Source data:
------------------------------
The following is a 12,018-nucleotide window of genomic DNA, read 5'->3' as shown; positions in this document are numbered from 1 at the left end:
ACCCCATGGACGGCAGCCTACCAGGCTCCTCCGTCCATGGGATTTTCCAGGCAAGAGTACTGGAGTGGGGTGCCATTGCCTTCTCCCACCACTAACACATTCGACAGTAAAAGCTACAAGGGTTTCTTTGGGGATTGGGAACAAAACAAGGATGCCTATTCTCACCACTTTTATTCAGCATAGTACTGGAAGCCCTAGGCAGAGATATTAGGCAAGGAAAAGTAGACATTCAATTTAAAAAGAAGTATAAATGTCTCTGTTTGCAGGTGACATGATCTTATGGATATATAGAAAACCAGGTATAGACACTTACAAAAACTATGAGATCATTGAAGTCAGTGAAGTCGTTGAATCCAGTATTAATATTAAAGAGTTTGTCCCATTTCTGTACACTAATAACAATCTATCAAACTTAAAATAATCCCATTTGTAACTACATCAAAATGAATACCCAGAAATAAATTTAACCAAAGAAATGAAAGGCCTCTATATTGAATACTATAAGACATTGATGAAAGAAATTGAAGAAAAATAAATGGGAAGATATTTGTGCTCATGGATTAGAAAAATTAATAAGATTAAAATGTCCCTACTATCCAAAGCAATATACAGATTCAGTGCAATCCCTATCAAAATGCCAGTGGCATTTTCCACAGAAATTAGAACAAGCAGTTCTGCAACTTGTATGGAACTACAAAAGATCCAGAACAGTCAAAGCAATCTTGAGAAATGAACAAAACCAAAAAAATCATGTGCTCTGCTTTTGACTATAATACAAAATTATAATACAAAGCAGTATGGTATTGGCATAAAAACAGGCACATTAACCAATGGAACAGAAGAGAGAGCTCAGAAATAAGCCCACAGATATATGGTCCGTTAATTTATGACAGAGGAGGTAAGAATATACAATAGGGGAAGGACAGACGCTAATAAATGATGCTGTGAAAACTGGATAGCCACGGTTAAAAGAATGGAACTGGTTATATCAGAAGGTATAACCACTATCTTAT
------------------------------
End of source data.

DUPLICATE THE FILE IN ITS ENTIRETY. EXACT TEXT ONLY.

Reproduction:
The following is a 12,018-nucleotide window of genomic DNA, read 5'->3' as shown; positions in this document are numbered from 1 at the left end:
ACCCCATGGACGGCAGCCTACCAGGCTCCTCCGTCCATGGGATTTTCCAGGCAAGAGTACTGGAGTGGGGTGCCATTGCCTTCTCCCACCACTAACACATTCGACAGTAAAAGCTACAAGGGTTTCTTTGGGGATTGGGAACAAAACAAGGATGCCTATTCTCACCACTTTTATTCAGCATAGTACTGGAAGCCCTAGGCAGAGATATTAGGCAAGGAAAAGTAGACATTCAATTTAAAAAGAAGTATAAATGTCTCTGTTTGCAGGTGACATGATCTTATGGATATATAGAAAACCAGGTATAGACACTTACAAAAACTATGAGATCATTGAAGTCAGTGAAGTCGTTGAATCCAGTATTAATATTAAAGAGTTTGTCCCATTTCTGTACACTAATAACAATCTATCAAACTTAAAATAATCCCATTTGTAACTACATCAAAATGAATACCCAGAAATAAATTTAACCAAAGAAATGAAAGGCCTCTATATTGAATACTATAAGACATTGATGAAAGAAATTGAAGAAAAATAAATGGGAAGATATTTGTGCTCATGGATTAGAAAAATTAATAAGATTAAAATGTCCCTACTATCCAAAGCAATATACAGATTCAGTGCAATCCCTATCAAAATGCCAGTGGCATTTTCCACAGAAATTAGAACAAGCAGTTCTGCAACTTGTATGGAACTACAAAAGATCCAGAACAGTCAAAGCAATCTTGAGAAATGAACAAAACCAAAAAAATCATGTGCTCTGCTTTTGACTATAATACAAAATTATAATACAAAGCAGTATGGTATTGGCATAAAAACAGGCACATTAACCAATGGAACAGAAGAGAGAGCTCAGAAATAAGCCCACAGATATATGGTCCGTTAATTTATGACAGAGGAGGTAAGAATATACAATAGGGGAAGGACAGACGCTAATAAATGATGCTGTGAAAACTGGATAGCCACGGTTAAAAGAATGGAACTGGTTATATCAGAAGGTATAACCACTATCTTAT